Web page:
• The sport then must pass various other vague rules and considerations.
(http://www.britannica.com/olympics/reflections/article-277355)

Well my personal argument for adding a winter running event is simple. Running in the winter is crazy hard, and a true test of strength. Plus, there are only 15 sports in the winter games currently and 41 in the summer games. There’s plenty of room for another winter sport.

If I were to take a wild guess, I would say that there probably aren’t hoards of men practicing winter running in at least 75 countries. But before they became winter events, I probably would have guessed the same for skeleton and luge. Running represents athleticism of the human body in its simplest form, all you need are your two feet. The challenges of winter weather would only make this sport more impressive at the winter games. This is why I believe that winter running overdue in the Olympic games.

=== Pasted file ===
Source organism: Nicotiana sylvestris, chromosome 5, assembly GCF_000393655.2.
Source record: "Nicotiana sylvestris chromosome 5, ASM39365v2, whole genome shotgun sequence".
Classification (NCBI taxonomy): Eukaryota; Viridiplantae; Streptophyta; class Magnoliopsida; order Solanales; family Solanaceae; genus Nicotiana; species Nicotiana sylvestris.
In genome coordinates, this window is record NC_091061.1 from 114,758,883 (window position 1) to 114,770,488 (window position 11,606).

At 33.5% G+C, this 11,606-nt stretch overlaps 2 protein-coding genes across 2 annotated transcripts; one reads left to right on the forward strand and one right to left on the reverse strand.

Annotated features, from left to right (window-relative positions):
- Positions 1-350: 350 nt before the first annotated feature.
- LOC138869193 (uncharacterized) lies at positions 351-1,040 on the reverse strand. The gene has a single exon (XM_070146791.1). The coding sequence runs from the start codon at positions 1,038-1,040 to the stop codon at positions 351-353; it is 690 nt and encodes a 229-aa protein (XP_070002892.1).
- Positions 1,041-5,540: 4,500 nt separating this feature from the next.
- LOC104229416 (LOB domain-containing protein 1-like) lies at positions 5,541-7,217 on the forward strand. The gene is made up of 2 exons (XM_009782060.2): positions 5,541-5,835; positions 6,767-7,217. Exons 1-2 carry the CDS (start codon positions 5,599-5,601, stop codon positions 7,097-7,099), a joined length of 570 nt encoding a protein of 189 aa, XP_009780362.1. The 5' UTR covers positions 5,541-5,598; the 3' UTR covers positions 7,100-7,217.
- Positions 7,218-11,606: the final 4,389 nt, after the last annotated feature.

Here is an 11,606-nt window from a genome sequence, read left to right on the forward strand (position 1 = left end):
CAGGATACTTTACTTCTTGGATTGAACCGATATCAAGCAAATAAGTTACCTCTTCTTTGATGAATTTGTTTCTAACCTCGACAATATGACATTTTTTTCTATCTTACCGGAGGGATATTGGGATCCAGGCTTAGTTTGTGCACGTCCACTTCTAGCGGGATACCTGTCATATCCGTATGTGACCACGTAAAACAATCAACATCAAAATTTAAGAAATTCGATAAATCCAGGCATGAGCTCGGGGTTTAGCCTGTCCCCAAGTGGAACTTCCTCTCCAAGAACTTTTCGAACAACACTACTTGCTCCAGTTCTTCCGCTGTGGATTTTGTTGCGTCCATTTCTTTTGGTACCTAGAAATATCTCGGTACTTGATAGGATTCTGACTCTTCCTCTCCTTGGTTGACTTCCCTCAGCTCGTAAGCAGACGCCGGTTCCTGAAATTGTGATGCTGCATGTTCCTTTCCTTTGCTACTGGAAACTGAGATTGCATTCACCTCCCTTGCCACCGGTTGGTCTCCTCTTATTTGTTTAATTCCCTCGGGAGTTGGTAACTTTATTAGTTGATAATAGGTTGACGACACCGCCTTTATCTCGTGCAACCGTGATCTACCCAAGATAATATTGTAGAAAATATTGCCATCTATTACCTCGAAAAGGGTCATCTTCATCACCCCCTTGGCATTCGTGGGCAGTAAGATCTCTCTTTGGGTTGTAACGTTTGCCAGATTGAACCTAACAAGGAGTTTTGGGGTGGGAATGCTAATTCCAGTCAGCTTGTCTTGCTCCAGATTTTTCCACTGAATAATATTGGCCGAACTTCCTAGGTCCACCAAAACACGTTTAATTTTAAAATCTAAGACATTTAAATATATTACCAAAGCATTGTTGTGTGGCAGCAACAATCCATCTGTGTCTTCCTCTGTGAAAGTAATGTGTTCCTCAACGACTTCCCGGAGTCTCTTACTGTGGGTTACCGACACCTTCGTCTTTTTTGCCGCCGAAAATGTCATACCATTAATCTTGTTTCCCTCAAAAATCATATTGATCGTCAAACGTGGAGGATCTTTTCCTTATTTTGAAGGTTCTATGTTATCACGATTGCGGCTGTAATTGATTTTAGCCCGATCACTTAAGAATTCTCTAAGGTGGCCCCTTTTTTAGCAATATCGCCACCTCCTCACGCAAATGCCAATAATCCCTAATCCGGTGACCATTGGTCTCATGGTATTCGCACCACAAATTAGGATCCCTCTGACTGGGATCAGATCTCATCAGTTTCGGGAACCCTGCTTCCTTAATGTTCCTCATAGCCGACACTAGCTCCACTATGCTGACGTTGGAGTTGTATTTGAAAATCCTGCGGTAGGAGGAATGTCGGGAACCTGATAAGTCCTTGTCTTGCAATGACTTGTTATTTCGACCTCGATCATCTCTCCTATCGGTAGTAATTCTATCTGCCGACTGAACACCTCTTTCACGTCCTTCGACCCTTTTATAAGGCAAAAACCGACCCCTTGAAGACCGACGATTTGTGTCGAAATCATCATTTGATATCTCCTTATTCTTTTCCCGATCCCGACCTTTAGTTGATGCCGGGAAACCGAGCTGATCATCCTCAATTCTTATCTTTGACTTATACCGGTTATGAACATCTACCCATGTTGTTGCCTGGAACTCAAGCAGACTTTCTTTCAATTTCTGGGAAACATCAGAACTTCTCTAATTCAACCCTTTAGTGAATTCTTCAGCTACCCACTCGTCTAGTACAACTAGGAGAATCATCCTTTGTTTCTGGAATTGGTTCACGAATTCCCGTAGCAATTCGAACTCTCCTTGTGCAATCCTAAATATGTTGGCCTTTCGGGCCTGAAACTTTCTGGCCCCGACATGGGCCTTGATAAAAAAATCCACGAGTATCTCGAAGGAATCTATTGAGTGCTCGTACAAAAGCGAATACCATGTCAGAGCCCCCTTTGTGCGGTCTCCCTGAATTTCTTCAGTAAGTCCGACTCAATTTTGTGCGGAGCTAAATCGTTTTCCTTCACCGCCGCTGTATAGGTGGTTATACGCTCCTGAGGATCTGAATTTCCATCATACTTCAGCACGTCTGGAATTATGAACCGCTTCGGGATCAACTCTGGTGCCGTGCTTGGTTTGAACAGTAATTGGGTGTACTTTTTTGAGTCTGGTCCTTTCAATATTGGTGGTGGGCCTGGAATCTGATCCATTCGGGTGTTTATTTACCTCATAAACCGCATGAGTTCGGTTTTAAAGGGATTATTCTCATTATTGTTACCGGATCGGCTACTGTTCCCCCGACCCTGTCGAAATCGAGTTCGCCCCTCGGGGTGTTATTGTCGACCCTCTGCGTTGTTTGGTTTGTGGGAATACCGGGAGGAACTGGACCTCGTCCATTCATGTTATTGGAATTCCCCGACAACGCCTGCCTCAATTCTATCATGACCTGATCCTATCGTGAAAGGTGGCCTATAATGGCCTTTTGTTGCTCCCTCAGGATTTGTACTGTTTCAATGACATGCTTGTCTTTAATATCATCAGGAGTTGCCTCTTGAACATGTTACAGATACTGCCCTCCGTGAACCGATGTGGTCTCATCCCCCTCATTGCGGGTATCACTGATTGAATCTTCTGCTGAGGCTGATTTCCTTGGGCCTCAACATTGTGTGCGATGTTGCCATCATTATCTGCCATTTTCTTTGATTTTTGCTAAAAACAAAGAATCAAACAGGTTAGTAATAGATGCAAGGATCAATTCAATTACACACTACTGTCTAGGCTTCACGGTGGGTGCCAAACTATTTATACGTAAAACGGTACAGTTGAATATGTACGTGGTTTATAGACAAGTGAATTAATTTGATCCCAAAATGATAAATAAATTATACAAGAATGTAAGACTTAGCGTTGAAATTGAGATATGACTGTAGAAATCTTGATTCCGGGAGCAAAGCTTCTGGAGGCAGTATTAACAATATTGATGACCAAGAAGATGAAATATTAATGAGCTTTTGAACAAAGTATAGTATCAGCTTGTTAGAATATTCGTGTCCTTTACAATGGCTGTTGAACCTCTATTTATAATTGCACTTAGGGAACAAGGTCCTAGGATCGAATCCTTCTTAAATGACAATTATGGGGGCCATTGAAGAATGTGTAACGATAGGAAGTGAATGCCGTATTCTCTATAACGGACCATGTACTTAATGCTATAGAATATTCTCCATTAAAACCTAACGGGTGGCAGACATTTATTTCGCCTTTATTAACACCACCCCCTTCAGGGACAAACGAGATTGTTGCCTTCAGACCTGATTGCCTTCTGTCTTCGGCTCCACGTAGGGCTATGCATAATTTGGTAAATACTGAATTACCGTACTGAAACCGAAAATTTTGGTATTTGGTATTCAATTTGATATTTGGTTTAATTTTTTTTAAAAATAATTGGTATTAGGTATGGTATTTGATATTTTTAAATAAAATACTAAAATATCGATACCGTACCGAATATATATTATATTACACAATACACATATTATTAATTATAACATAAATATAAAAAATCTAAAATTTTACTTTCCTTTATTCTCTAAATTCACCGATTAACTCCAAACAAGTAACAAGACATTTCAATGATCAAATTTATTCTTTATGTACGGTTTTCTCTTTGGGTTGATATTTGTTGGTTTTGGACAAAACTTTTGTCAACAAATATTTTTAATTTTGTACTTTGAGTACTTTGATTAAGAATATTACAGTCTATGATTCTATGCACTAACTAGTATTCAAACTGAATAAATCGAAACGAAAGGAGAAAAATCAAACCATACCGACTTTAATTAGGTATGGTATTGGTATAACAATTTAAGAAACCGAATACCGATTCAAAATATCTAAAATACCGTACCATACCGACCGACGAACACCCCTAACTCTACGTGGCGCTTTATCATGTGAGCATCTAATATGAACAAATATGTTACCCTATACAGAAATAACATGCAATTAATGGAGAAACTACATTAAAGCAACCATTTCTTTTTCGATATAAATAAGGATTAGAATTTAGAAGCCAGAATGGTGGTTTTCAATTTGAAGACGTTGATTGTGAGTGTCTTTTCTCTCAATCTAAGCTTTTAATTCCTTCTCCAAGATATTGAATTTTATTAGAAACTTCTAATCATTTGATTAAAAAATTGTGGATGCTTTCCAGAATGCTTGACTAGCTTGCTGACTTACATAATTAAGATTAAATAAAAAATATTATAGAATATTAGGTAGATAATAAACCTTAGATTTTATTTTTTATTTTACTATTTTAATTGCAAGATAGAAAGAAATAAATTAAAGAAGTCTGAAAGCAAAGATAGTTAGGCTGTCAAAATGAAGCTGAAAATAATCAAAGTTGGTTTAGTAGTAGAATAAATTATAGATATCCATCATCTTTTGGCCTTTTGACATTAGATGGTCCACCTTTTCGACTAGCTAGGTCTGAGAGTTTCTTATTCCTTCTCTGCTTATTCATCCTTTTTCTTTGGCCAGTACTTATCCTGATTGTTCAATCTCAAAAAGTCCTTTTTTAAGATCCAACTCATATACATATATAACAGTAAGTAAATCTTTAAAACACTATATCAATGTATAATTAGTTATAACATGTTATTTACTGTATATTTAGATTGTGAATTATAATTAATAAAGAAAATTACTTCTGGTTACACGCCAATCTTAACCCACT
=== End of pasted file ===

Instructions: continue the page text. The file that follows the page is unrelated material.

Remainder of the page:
What do you think? Does winter running belong at the Olympics? Or does it favor only a small portion of athletes who live in cold climates?

Pushing through

For the past few weeks, I’ve been hiding the fact that I am terrified about my half marathon that is less than a month away. Since I kicked my training into high gear after New Years, I have been really struggling to prepare myself, something that I thought would go smoothly since I’ve run a few halfs before.

What I wasn’t prepared for is that running in the winter is DAMN HARD. It’s like running in wet sand mixed with evil snow men thrusting a snow blower in your face with minus forty winds. And while running outside on a sunny winter morning can be exhilarating, forcing myself to train through a polar vortex is quite another.

Despite applying everything I learned so far from Stride Ahead and Corydon Physiotherapy, I was struggling to run 7 kilometres at the beginning of the month. This is terrible and dangerous for someone who is going to try to run 21 kilometres.

My biggest issue was being out of breath and trying to cover my face to prevent windburn. Though experts suggest you should inhale through your nose, I often find myself relying on my mouth to breath. Covering my mouth in any way made it very difficult to breathe, so I found myself relying solely on Vaseline to protect my face and waiting for -20 runs or warmer.